Thursday 4 February 2010

The Road...

Coming to our local Cineworld three weeks after release, I finally got to see the film version of Cormac McCarthy's moving and brutal post-apocalyptic father & son journey story The Road.

In 2008 I took part in a YouTube user collaborative project for Channel 4's "3 Minute Wonder" slot - everyone submitting footage that would then be re-edited into four short films that were inspired by McCarthy's Pulitzer Price winning book. At this stage I hadn't read the book - but got the jist of it before submitting my footage (which was one of the chosen pieces to be edited into the final films which showed during the last week of October 2008 on Channel 4).

Shortly afterwards I bought the book and was thoroughly impressed by the sparse verse that managed to convey such a strong sense of how an unexplained, but sweeping disaster, had turned the world into a cruel and vile place where the few good struggled endlessly against roaming gangs of cannibals (still few in number, but certainly out-numbering those refusing to succumb to cannibalism).

However, that is merely the world presented, the crux of The Road is "Man" and "Boy", a father and son who lumber on, following the road south to find a warmer climate, and how they cope along the way. It's a powerful and moving read, with some of the most heart-felt final pages ever written.

Similarly the film adaptation is uncompromisingly bleak in its presentation. The terrifying glimpses of cannibalistic behaviour in the book are now written large in brief moments of abject and visceral horror, but these are thankfully punctuated by quiet and caring moments between Viggo Mortenssen (perfect casting) and Kodi Smith-McPhee's (nailing the tone of his character from the book) "Man" and "Boy".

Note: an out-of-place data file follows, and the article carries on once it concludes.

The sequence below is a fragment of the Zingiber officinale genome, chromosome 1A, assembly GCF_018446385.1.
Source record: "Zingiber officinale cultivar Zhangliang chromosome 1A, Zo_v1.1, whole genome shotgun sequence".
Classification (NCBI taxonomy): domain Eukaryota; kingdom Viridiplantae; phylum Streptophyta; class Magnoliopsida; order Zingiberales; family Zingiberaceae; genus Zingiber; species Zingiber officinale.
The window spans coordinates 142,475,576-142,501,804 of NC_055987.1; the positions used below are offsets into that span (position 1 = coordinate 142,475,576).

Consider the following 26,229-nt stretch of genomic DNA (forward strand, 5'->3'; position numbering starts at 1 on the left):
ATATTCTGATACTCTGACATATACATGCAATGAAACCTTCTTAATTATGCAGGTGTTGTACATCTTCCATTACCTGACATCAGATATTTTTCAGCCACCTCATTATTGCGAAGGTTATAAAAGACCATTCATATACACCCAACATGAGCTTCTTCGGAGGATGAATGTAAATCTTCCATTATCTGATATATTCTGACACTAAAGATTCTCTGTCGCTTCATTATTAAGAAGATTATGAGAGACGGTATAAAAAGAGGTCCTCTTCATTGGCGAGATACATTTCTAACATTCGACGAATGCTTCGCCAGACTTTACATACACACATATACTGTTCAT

The discovery of a can of Coke (calm down "advertising!!!1!!!1!" freaks - it was in the book, and Coca Cola had to be personally convinced by Viggo himself to allow their product to be used), or sharing the spoils of a lucky find, or the father bathing his starving son - even the moment that they address the Man comes from a world entirely alien to that of the Boy, are all moving and fascinating moments.

While the book might go into more detail and speak of things that film can rarely show in such detail, the film is a more intense experience. You can put the book down every few pages if your reading time is brief, but the film grasps your attention for two whole hours and lays out the visuals in gritty, cold examination. So in terms of impact, it's a draw, but for different reasons on each side.

The book is a meandering journey with moments of sharp action or horror, so the film has a slow-burn pace that transcends your usual 'movie apocalypse' style. This isn't Mad Max, this is what the end of the world would really be like. It's harsh, cruel, bleak and at times intensely tragic - but in amongst it all are clutches of something brighter, of a glimmer of hope for the future no matter how uncertain it may be. Ultimately The Road (both book and film) is a rewarding experience. It most definitely isn't a barrel of laughs (duh), or a Hollywood action extravaganza (as one trailer so inexplicably painted it as) ... what it is, is a thoughtful and moving piece of filmmaking ... and it's a strong contender for my own personal Film of 2010.

As a side note to finish on, the score (by Nick Cave & Warren Ellis) is just superb. The pair had previously scored The Assassination of Jesse James (one of my all-time favourites), and proved they have unending skill and craft - with The Road, they have out-done themselves. Just like the film, the soundtrack is emotional and thought provoking. Incredible.

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